The Beer Heitev Even Haezer 2.1 says that when it comes to marriage a
full investigation must be carried out.

saul djanogly


From: Aleeza Esther Berger <aeb21@...>
Date: Wed, 16 Feb 1994 13:25:17 -0500 (EST)
Subject: Women Rabbis

The Conservative movement has discussed this issue and, as probably
everyone knows, decided in favor of ordaining women. Many of their
responsa on the subject have been publihed as a book, *The Ordination
of Women as Rabbis: Studies and Responsa", edited by Simon Greenberg. Before
you start screaming, note that (a) there aren't any Orthodox sources I know
of that treat the issue as a whole, so this book could be used as an 
introduction to the specific issues (e.g. shaliach tzibur [leader of prayer],
edut [witness] which may be discussed in various Orthodox sources.   Also, 
(b) not all the responsa in the book conclude that women may be ordained.

Aliza Berger

From: Yitz Kurtz <hmrcelec@...>
Date: Thu, 17 Feb 1994 13:01:24 -0500
Subject: Women Rabbis

In a recent posting Ari Ferziger asked for sources and issues relating 
to Women Rabbis. The real issue is: What is a Rabbi? Halakhically, this
is not a simple question and I will not deal with it here. Instead, I 
will deal with two common notions of what a Rabbi is: 

1) Rabbi as someone qualified to paskin (decide) in halakhic matters
2) Rabbi as religious director of a congregation

Rabbi as Posek

Tosafot, Niddah 50a discusses whether women can be dayyanim (judges).
Tosafot cites Devorah the Prophetess, who according to the Book of
Judges was a judge, as an apparent proof that women can be judges. This
contradicts the mishnah in Niddah 49b that states that all kosher
dayyanim are kosher witnesses and we know that women are not kosher
witnesses so they must be unfit to be dayyanim (there are similar
Tosafots in Yevamot 45 and Bava Kama 15 (see the reference in the
margins)). Tosafot offers 3 resolutions:

1) A woman _can_ be a dayyan and the mishnah in Niddah is only referring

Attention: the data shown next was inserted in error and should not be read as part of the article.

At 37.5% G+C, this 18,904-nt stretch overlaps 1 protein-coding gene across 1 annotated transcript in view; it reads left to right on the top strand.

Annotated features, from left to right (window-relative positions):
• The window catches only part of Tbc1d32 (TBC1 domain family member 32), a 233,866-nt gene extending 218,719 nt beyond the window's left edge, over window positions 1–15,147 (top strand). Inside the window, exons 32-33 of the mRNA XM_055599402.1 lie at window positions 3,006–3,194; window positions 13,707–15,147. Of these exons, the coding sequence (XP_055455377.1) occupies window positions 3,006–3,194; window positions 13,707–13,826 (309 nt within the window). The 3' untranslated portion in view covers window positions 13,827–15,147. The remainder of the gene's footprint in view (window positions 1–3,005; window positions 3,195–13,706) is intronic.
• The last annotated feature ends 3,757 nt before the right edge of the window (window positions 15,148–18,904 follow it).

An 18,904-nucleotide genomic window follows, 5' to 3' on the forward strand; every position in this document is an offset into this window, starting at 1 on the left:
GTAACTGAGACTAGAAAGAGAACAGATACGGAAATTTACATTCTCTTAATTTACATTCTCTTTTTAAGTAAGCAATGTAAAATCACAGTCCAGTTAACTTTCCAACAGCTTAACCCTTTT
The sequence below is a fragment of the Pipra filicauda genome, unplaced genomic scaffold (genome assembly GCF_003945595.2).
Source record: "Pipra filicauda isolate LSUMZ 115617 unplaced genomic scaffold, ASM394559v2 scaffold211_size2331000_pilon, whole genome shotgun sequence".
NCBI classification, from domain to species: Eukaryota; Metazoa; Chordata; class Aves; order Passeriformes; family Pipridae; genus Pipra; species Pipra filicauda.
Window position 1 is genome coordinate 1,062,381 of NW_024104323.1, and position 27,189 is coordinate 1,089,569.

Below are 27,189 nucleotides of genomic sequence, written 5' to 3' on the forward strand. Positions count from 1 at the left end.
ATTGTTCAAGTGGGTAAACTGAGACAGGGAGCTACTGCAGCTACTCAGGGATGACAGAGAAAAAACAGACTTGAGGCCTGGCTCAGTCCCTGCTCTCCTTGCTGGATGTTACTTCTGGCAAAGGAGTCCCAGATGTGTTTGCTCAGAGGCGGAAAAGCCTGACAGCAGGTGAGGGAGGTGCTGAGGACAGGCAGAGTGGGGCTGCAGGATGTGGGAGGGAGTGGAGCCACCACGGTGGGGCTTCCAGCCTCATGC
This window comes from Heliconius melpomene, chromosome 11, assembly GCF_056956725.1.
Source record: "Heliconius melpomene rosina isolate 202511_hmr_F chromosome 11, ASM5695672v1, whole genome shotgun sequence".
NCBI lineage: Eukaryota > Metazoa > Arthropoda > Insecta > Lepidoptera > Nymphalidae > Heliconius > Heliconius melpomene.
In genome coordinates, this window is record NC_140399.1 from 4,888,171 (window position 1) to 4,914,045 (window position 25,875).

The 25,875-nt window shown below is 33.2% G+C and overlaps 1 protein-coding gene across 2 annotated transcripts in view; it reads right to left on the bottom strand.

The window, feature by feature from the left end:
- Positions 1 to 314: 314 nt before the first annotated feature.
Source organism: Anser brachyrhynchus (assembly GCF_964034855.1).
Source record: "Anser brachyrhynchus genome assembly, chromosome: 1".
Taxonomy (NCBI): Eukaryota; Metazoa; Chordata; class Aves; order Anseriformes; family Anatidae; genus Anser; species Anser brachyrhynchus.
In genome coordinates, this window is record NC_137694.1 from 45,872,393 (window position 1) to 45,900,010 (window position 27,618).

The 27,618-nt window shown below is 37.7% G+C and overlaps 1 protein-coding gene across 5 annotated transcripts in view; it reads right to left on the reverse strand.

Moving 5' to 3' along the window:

to men. Tosafot in Bava Kamma suggests, according to one answer, that a
woman could even be a mumcheh (halakhic expert with special authority and
2) A woman cannot be a dayyan but Devorah judged "al pi hadibbur" 
3) Devorah did not actually sit on the beit din, she just taught people
what the correct Torah law was.

IMHO answers 1) and 3) are very favorable to the idea of women Rabbis.
For even if Devorah was not a dayyan ( answer 3)) she did no less (and
probably more) than what a Rabbi does. Answer 2) addresses the issue for
dayyanut only and leaves the question of Women Rabbis open.

Rabbi as Religious Director of a Congregation

Another important issue is the Rambam's opinion, in Hilkhot Melakhim,
that just as it is prohibited to appoint females as monarchs, it is
prohibited to appoint women to any position of SRARA (authority) over
the tzibbur (community).

I don't have the reference here but R'Moshe Feinstein has a tshuva 
responding to someone who wanted to know  if it is forbidden to appoint
a woman mashgiach (kashrut supervisor) because of SRARA. R' Moshe answers
that there is no problem because:
1) It is unclear whether the halakha is like the Rambam that the 
prohibition against appointing queens applies to all positions of
srara and
2) Being a mashgiach not a position of srara. 

I think that rabbinical appointments involve srara but is srara a
problem?  If it is, the same prohibition would apply to female shul
presidents as well as female directors of public organizations.

I once heard that Rav Shternbuch (of Jerusalem ) has a tshuva discussing 
whether it is prohibited for a woman to be a bus driver because of srara.
At first I thought this was ridiculous but then I visited Israel and rode
on an Egged bus. I wouldn't dare disobey one of those drivers. I
realized that there is no greater srara indeed ;-).

Yitz Kurtz


End of Volume 11 Issue 96